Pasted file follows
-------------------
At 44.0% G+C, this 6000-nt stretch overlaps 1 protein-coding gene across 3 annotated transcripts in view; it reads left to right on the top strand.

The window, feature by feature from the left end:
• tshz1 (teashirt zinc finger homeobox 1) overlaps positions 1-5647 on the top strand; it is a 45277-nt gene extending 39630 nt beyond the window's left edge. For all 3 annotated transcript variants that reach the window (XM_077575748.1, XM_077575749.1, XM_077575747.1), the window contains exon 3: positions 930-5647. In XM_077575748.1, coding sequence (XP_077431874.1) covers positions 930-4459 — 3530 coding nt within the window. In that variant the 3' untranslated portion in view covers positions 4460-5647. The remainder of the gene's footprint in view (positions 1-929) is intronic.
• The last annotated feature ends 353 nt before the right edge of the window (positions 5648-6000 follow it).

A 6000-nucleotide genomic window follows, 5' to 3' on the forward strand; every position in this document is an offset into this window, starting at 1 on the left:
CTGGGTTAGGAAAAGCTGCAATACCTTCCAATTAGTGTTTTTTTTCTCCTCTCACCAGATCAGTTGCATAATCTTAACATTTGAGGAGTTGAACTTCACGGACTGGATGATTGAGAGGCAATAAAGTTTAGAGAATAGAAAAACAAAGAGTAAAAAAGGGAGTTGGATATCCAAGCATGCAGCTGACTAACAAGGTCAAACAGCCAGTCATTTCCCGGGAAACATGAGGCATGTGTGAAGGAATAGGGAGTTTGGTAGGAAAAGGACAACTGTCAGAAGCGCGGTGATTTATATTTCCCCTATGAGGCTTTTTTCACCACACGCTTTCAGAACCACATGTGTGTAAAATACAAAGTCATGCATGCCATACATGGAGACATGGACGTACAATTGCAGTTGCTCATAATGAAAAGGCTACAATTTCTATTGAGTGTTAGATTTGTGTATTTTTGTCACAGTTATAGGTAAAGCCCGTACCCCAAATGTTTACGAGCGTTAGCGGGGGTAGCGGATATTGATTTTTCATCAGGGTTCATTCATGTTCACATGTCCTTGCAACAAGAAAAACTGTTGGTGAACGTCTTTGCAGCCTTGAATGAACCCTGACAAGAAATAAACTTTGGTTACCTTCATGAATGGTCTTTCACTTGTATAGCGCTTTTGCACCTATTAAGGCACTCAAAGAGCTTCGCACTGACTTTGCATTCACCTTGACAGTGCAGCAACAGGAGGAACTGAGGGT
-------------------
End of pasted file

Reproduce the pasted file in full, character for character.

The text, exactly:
At 44.0% G+C, this 6000-nt stretch overlaps 1 protein-coding gene across 3 annotated transcripts in view; it reads left to right on the top strand.

The window, feature by feature from the left end:
• tshz1 (teashirt zinc finger homeobox 1) overlaps positions 1-5647 on the top strand; it is a 45277-nt gene extending 39630 nt beyond the window's left edge. For all 3 annotated transcript variants that reach the window (XM_077575748.1, XM_077575749.1, XM_077575747.1), the window contains exon 3: positions 930-5647. In XM_077575748.1, coding sequence (XP_077431874.1) covers positions 930-4459 — 3530 coding nt within the window. In that variant the 3' untranslated portion in view covers positions 4460-5647. The remainder of the gene's footprint in view (positions 1-929) is intronic.
• The last annotated feature ends 353 nt before the right edge of the window (positions 5648-6000 follow it).

A 6000-nucleotide genomic window follows, 5' to 3' on the forward strand; every position in this document is an offset into this window, starting at 1 on the left:
CTGGGTTAGGAAAAGCTGCAATACCTTCCAATTAGTGTTTTTTTTCTCCTCTCACCAGATCAGTTGCATAATCTTAACATTTGAGGAGTTGAACTTCACGGACTGGATGATTGAGAGGCAATAAAGTTTAGAGAATAGAAAAACAAAGAGTAAAAAAGGGAGTTGGATATCCAAGCATGCAGCTGACTAACAAGGTCAAACAGCCAGTCATTTCCCGGGAAACATGAGGCATGTGTGAAGGAATAGGGAGTTTGGTAGGAAAAGGACAACTGTCAGAAGCGCGGTGATTTATATTTCCCCTATGAGGCTTTTTTCACCACACGCTTTCAGAACCACATGTGTGTAAAATACAAAGTCATGCATGCCATACATGGAGACATGGACGTACAATTGCAGTTGCTCATAATGAAAAGGCTACAATTTCTATTGAGTGTTAGATTTGTGTATTTTTGTCACAGTTATAGGTAAAGCCCGTACCCCAAATGTTTACGAGCGTTAGCGGGGGTAGCGGATATTGATTTTTCATCAGGGTTCATTCATGTTCACATGTCCTTGCAACAAGAAAAACTGTTGGTGAACGTCTTTGCAGCCTTGAATGAACCCTGACAAGAAATAAACTTTGGTTACCTTCATGAATGGTCTTTCACTTGTATAGCGCTTTTGCACCTATTAAGGCACTCAAAGAGCTTCGCACTGACTTTGCATTCACCTTGACAGTGCAGCAACAGGAGGAACTGAGGGT